Thursday, September 13, 2012

Quick Hit: Studio and Tomato Terror

 The Lady of the House got a picture of the studio as it gets into being operational! As you can see we are still transitioning in to the studio. However, the lights are up, the fans are up, and we are getting the art supplies moved in piece by piece.

Right now the carpet isn't in yet, and I am looking up and watching videos on how to stretch and install carpet with one person because that is going to be a bit of a challenge I suspect! That said, I am learning a lot as I install various bits and pieces of the studio, and the carpet isn't needed for the art studio to function as you can see. Eventually we will be installing some kind of impermeable flooring for the artists section, but for now, plywood is cheap and can be sanded down if it gets paints and resin on it.
In other news, one of our tomato plants has been demolished. Reduced nearly to a stick with a few poor leaves holding on and not a single green tomato left on it. At first we thought it was due to the depredations of a deer or some kind of browser because everything on the upper part had been removed fairly efficiently, and even parts of the main stalk had been eaten. Left is the picture of the poor thing. The Lady of the House was very upset because that was a type of tomato she was very interested in trying.
 We found out yesterday evening what has actually been laying waste to that plant, and found it rapidly chomping away on what is left. A Tobacco Horn Worm. Just one of these monsters has demolished one of our tomato plants literally overnight. The lady of the House is going to be taking this one and keeping it alive in a tank to observe its life cycle, and bringing it out deep into the woods to release it. I was confused that she'd be willing to leave it alive due to the damage just one caused. She explained that she is going to do so because of the benefits it can have to the local environment. The Hawk Moth that it grows in to is a major local pollinator. She also pointed out that if we want to graze our goats in the woods that these very creatures actually consume and destroy most of the plants that make goats sick if they eat them. So we will see, and any little ones we encounter next year are dead.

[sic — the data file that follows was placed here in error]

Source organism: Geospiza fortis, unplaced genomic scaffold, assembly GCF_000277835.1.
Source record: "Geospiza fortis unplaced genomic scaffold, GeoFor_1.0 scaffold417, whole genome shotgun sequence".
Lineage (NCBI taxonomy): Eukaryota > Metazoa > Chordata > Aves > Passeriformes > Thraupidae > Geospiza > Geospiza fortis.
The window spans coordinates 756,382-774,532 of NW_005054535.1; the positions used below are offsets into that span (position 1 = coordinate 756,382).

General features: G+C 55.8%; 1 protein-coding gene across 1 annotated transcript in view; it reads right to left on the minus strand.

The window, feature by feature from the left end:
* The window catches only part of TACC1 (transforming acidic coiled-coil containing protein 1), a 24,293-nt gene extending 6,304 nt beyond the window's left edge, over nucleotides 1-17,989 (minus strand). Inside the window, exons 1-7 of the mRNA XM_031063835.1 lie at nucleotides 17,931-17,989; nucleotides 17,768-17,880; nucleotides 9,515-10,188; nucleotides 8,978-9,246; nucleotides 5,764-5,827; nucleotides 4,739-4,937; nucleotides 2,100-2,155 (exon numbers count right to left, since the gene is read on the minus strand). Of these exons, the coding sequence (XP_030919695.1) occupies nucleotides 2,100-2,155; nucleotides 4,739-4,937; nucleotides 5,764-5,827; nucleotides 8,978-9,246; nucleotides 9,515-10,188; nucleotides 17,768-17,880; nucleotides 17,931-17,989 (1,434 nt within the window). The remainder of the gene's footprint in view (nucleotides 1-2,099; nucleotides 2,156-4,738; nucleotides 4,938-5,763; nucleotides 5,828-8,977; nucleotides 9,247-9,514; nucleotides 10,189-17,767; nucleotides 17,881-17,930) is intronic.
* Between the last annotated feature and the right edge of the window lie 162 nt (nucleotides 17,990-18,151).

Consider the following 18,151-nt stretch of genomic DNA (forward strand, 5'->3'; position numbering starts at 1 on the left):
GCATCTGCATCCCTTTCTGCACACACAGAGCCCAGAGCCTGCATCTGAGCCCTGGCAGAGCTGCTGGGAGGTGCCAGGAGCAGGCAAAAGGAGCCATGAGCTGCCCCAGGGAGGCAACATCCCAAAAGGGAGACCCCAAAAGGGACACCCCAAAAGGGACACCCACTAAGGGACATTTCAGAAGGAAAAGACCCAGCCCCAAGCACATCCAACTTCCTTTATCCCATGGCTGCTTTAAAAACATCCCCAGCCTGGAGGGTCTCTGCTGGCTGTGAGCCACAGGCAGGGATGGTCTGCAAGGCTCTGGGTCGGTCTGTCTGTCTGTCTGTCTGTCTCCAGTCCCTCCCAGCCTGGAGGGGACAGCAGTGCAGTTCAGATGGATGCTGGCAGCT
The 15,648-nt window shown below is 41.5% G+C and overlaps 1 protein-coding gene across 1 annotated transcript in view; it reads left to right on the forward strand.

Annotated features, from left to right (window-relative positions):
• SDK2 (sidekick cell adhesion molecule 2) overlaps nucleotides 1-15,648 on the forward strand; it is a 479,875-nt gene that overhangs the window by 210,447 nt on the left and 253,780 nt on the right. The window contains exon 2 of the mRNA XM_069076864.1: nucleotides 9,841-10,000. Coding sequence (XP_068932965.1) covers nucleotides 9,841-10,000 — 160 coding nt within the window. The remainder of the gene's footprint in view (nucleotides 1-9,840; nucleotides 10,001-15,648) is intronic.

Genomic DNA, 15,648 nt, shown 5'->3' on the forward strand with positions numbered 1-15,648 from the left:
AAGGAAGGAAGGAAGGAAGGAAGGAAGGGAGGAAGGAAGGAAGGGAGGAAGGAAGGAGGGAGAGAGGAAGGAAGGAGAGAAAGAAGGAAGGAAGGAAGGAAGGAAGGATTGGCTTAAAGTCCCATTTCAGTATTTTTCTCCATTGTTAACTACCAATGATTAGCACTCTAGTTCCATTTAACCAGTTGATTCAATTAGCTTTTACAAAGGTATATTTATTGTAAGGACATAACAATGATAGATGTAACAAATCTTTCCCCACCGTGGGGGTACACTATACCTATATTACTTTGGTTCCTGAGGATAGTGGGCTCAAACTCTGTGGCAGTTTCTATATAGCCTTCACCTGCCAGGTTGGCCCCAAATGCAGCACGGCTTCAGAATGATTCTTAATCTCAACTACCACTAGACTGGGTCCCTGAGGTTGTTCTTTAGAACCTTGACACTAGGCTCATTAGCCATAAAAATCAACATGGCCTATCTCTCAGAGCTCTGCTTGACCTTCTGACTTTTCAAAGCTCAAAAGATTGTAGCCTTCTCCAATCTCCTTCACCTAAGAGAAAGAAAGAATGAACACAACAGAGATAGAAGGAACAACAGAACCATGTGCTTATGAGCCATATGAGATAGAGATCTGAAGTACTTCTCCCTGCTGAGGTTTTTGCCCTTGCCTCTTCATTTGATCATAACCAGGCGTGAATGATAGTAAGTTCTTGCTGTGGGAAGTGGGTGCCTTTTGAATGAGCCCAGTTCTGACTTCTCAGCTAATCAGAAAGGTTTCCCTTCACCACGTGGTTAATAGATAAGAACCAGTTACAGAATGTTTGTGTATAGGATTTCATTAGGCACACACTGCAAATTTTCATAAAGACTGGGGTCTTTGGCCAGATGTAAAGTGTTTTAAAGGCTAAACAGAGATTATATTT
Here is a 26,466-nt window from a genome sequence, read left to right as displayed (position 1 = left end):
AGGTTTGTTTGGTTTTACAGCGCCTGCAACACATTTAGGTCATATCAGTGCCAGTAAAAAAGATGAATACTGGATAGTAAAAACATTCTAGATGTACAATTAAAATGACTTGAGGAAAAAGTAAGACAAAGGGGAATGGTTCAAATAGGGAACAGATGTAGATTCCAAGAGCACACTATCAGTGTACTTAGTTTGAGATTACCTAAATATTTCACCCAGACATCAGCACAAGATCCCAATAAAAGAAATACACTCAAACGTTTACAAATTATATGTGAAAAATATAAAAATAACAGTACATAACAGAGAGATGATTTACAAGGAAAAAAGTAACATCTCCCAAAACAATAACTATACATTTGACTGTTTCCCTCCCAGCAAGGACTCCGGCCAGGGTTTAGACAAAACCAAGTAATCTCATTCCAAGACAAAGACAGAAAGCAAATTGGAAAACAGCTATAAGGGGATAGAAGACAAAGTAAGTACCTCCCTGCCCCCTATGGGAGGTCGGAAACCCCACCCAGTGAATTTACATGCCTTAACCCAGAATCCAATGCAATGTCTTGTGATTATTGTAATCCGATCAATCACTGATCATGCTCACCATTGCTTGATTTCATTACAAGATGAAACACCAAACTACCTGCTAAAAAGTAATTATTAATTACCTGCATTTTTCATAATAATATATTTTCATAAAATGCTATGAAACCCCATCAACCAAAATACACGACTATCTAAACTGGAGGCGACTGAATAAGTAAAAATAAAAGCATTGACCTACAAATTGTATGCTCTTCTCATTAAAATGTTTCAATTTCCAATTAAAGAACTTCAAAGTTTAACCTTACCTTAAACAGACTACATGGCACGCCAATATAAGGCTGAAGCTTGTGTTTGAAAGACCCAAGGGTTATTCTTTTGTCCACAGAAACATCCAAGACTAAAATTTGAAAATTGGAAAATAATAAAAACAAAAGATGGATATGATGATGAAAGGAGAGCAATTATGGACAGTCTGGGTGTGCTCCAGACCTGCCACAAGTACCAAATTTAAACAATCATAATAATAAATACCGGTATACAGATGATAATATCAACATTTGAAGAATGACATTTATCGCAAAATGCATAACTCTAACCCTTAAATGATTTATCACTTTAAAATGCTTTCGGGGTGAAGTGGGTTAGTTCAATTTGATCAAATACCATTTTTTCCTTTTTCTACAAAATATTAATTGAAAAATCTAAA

1 comment:

  1. Ah, the vicious and evil Tomato Horn Worm!(Tomatoes and tobacco are in the same family, so it's probably the same critter.) When I lived in Maryland we used to pick them off the tomato plants and either chop them up with shears for the birds, or let my dad stomp on them with golf cleats. Though, now that I think about it, they're probably quite poisionus given their diet.

    What always got me about those buggers is that they're big, they're not a tomato-plant shade of green, but you practically have to have your nose on them before you see them. And of course, there's no spray or anything for them, just checking every day, and planting enough plants that you can afford to loose a few.